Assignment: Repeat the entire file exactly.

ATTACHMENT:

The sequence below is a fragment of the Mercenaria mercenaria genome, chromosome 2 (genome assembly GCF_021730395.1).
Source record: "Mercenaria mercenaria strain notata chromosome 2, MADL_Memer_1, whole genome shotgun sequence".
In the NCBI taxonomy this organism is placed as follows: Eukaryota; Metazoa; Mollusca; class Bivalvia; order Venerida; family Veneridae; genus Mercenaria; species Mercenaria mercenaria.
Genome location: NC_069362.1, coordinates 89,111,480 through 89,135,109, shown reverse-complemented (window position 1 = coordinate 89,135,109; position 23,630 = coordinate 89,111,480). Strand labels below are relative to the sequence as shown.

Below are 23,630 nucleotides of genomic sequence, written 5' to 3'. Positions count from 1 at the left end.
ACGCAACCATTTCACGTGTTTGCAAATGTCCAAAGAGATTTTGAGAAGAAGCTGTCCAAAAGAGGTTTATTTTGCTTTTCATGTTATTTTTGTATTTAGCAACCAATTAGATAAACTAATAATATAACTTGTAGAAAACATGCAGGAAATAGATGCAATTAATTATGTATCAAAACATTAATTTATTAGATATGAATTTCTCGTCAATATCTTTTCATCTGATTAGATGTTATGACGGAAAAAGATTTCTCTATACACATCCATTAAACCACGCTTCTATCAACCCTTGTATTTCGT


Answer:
The sequence below is a fragment of the Mercenaria mercenaria genome, chromosome 2 (genome assembly GCF_021730395.1).
Source record: "Mercenaria mercenaria strain notata chromosome 2, MADL_Memer_1, whole genome shotgun sequence".
In the NCBI taxonomy this organism is placed as follows: Eukaryota; Metazoa; Mollusca; class Bivalvia; order Venerida; family Veneridae; genus Mercenaria; species Mercenaria mercenaria.
Genome location: NC_069362.1, coordinates 89,111,480 through 89,135,109, shown reverse-complemented (window position 1 = coordinate 89,135,109; position 23,630 = coordinate 89,111,480). Strand labels below are relative to the sequence as shown.

Below are 23,630 nucleotides of genomic sequence, written 5' to 3'. Positions count from 1 at the left end.
ACGCAACCATTTCACGTGTTTGCAAATGTCCAAAGAGATTTTGAGAAGAAGCTGTCCAAAAGAGGTTTATTTTGCTTTTCATGTTATTTTTGTATTTAGCAACCAATTAGATAAACTAATAATATAACTTGTAGAAAACATGCAGGAAATAGATGCAATTAATTATGTATCAAAACATTAATTTATTAGATATGAATTTCTCGTCAATATCTTTTCATCTGATTAGATGTTATGACGGAAAAAGATTTCTCTATACACATCCATTAAACCACGCTTCTATCAACCCTTGTATTTCGT